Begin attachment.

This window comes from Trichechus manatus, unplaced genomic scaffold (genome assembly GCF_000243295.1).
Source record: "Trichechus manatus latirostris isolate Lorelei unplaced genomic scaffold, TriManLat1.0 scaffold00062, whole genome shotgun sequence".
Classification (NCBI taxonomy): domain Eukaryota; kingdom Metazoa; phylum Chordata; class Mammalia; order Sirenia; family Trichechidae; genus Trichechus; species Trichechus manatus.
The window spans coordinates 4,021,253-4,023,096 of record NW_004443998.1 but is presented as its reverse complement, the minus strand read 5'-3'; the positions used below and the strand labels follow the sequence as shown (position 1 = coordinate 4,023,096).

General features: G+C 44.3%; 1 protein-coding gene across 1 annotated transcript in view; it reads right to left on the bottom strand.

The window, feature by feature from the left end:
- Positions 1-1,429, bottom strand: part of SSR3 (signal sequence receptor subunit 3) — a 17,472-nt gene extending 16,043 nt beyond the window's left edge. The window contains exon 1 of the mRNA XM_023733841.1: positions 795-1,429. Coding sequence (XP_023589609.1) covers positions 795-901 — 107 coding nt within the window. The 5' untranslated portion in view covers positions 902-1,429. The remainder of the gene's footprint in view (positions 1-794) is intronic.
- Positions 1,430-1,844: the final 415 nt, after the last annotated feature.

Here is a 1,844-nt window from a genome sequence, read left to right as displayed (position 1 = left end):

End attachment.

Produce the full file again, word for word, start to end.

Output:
This window comes from Trichechus manatus, unplaced genomic scaffold (genome assembly GCF_000243295.1).
Source record: "Trichechus manatus latirostris isolate Lorelei unplaced genomic scaffold, TriManLat1.0 scaffold00062, whole genome shotgun sequence".
Classification (NCBI taxonomy): domain Eukaryota; kingdom Metazoa; phylum Chordata; class Mammalia; order Sirenia; family Trichechidae; genus Trichechus; species Trichechus manatus.
The window spans coordinates 4,021,253-4,023,096 of record NW_004443998.1 but is presented as its reverse complement, the minus strand read 5'-3'; the positions used below and the strand labels follow the sequence as shown (position 1 = coordinate 4,023,096).

General features: G+C 44.3%; 1 protein-coding gene across 1 annotated transcript in view; it reads right to left on the bottom strand.

The window, feature by feature from the left end:
- Positions 1-1,429, bottom strand: part of SSR3 (signal sequence receptor subunit 3) — a 17,472-nt gene extending 16,043 nt beyond the window's left edge. The window contains exon 1 of the mRNA XM_023733841.1: positions 795-1,429. Coding sequence (XP_023589609.1) covers positions 795-901 — 107 coding nt within the window. The 5' untranslated portion in view covers positions 902-1,429. The remainder of the gene's footprint in view (positions 1-794) is intronic.
- Positions 1,430-1,844: the final 415 nt, after the last annotated feature.

Here is a 1,844-nt window from a genome sequence, read left to right as displayed (position 1 = left end):